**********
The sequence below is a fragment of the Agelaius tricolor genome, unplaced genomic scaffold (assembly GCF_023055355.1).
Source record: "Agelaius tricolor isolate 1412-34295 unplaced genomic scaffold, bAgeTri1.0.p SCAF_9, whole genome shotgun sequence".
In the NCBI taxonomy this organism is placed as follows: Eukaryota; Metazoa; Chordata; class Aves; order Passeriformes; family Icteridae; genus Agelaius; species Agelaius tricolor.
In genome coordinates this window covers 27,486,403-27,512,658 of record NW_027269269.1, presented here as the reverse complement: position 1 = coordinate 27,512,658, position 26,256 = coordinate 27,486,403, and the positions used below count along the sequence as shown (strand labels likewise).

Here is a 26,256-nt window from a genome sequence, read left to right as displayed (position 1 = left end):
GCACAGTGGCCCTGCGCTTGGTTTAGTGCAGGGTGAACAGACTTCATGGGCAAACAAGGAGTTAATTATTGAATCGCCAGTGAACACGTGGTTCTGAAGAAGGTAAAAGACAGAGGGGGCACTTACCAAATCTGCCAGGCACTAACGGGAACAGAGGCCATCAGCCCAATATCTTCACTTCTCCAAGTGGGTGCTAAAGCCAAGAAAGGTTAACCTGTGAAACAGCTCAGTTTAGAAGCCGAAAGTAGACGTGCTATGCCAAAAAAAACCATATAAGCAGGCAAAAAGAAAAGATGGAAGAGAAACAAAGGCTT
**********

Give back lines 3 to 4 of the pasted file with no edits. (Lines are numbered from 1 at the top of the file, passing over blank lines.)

In the NCBI taxonomy this organism is placed as follows: Eukaryota; Metazoa; Chordata; class Aves; order Passeriformes; family Icteridae; genus Agelaius; species Agelaius tricolor.
In genome coordinates this window covers 27,486,403-27,512,658 of record NW_027269269.1, presented here as the reverse complement: position 1 = coordinate 27,512,658, position 26,256 = coordinate 27,486,403, and the positions used below count along the sequence as shown (strand labels likewise).